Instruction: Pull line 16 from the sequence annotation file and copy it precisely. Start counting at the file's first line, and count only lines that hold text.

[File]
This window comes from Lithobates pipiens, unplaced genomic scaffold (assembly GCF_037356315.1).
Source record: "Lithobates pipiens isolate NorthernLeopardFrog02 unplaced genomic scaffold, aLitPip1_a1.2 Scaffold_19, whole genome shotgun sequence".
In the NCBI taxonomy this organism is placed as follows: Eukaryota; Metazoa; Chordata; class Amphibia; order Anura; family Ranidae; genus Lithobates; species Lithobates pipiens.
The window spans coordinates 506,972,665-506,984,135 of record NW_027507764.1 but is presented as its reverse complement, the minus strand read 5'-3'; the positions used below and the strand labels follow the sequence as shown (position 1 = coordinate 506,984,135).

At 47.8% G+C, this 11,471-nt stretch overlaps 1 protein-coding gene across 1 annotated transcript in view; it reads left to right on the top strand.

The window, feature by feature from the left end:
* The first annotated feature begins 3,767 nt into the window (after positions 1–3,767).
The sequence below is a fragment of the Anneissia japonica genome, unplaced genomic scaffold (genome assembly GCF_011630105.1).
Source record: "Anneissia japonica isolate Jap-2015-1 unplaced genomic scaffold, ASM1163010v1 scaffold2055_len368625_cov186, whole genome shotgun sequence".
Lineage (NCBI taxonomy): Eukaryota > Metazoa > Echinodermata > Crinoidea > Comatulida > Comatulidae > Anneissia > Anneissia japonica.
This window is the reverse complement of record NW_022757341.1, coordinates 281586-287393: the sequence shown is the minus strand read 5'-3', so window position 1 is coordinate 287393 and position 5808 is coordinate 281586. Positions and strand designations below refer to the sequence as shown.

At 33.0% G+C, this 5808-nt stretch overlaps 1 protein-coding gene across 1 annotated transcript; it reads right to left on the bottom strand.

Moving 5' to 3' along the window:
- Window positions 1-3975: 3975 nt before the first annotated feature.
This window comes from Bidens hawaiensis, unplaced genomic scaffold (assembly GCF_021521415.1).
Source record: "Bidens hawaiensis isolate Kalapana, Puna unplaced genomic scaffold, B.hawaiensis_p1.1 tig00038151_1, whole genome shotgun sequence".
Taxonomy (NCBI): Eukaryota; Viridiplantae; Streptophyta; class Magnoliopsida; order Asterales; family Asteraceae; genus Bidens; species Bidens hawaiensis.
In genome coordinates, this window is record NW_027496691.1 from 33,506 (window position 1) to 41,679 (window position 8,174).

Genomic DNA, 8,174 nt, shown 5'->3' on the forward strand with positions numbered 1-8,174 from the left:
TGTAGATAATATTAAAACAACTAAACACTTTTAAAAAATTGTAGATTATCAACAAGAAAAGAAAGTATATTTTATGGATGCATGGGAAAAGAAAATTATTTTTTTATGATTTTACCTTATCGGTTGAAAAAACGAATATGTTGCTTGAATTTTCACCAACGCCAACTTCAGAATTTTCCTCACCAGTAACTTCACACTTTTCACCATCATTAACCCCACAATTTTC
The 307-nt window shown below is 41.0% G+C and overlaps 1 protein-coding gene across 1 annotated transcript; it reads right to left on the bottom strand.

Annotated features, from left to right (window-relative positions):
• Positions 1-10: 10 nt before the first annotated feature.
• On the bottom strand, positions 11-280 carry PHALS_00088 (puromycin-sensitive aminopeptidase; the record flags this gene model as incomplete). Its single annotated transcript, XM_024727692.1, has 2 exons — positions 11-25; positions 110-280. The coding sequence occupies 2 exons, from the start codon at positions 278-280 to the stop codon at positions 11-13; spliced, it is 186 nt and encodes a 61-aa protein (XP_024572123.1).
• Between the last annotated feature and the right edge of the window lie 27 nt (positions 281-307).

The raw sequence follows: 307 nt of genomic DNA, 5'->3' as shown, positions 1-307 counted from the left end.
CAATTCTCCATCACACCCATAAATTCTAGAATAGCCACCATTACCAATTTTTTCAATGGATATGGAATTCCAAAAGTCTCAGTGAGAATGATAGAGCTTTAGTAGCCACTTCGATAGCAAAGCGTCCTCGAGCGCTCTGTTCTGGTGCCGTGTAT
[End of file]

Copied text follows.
Source record: "Bidens hawaiensis isolate Kalapana, Puna unplaced genomic scaffold, B.hawaiensis_p1.1 tig00038151_1, whole genome shotgun sequence".